Nintendo began a hunt for new partnerships with software developers in a bid to step up its push into smartphone games, after falling behind with an initial plan.
Sources told The Wall Street Journal (WSJ) the Japan-based video game maker’s smartphone push, which it is making as part of an alliance with smartphone game maker DeNA, has somewhat fallen by the wayside.
Nintendo acquired a 10 per cent stake in DeNA in 2015 and the two companies announced plans to to launch five smartphone games by March 2017.
To date, they have introduced four, with the latest being Animal Crossing: Pocket Camp launched in November.
Nintendo is apparently now looking to ramp up its smartphone play by expanding the amount of developers it works with and, effectively, produce new titles at a quicker pace.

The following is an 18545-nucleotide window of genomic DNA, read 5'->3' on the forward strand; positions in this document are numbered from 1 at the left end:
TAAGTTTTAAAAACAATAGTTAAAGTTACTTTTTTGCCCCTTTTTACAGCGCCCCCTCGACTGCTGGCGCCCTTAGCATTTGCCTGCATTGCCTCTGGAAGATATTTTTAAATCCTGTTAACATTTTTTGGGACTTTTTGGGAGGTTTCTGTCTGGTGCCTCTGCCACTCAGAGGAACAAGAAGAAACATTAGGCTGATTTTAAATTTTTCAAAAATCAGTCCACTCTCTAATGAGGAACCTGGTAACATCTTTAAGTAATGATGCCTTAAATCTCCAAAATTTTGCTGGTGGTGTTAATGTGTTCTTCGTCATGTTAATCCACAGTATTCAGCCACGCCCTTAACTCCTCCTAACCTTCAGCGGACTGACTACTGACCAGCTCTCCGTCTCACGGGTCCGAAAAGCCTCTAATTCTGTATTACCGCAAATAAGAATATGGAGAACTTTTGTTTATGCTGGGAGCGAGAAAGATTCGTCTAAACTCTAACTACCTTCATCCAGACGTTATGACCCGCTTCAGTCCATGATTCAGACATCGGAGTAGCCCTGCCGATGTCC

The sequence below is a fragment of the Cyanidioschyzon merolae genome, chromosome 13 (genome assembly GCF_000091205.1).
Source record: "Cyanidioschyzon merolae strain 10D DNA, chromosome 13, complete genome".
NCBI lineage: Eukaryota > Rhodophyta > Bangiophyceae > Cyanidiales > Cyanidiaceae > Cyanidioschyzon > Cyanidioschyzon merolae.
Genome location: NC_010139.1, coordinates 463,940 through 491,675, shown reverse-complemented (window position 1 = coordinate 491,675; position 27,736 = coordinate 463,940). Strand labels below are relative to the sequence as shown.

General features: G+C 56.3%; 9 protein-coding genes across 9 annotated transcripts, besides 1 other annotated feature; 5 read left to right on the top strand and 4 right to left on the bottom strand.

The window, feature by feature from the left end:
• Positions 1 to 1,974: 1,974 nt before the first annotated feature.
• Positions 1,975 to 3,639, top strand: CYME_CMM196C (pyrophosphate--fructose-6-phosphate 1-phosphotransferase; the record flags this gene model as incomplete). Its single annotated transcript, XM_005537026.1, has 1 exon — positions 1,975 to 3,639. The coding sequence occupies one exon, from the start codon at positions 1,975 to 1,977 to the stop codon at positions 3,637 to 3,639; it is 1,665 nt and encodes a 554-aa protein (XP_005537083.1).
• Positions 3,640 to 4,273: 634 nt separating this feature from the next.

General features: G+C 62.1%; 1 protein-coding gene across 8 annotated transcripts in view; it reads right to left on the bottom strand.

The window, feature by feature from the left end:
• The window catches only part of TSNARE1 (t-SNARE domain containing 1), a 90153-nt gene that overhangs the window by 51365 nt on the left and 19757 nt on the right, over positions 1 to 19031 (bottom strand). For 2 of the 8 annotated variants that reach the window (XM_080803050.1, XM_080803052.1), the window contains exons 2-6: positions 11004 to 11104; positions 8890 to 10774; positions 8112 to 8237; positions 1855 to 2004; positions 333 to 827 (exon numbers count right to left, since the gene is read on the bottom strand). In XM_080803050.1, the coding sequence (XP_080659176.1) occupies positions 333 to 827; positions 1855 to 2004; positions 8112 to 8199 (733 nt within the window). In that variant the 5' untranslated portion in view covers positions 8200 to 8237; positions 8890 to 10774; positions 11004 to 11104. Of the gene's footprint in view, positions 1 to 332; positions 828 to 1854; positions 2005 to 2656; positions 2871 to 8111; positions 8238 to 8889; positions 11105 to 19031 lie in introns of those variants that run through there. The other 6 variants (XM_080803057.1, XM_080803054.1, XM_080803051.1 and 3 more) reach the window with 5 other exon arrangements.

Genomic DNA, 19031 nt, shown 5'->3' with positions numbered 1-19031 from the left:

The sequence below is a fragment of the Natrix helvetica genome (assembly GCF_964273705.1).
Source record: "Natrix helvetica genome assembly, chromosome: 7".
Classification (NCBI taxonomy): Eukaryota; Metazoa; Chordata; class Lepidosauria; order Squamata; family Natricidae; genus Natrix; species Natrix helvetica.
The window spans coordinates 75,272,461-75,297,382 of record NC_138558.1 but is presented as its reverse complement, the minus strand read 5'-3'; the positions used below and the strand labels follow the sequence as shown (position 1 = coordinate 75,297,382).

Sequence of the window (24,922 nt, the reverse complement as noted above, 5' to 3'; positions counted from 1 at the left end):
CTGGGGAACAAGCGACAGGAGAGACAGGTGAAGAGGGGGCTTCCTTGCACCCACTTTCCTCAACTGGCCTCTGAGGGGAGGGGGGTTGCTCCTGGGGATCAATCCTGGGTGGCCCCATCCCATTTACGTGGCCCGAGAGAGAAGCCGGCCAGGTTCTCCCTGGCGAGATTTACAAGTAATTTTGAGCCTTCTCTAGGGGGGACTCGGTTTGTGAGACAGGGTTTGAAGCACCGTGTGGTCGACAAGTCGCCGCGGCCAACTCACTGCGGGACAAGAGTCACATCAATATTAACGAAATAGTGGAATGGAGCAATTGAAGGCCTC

WSJ added the company is not planning to take ownership stakes in any of the new potential partners.
Nintendo apparently already held discussions with GungHo Online Entertainment about a potential partnership. GungHo developed the popular Puzzle and Dragons smartphone game and is also developing games for Nintendo’s Switch console.
Nintendo decided to enter the smartphone space after initially shunning the market in favour of focusing on its traditional business of developing consoles.
The company is now embarking on a smartphone game strategy which could act as a gateway for casual gamers to upgrade to the Switch console.
However, the segment proved less lucrative than Nintendo may have hoped. The company reported less than JPY20 billion ($176 million in revenue) in the year to end-March, as it expressed disappointment in the profit return from Super Mario Run, which it launched in December 2016.
Animal Crossing and Fire Emblem Heroes, a game it launched in February, have apparently performed more favourably the company indicated.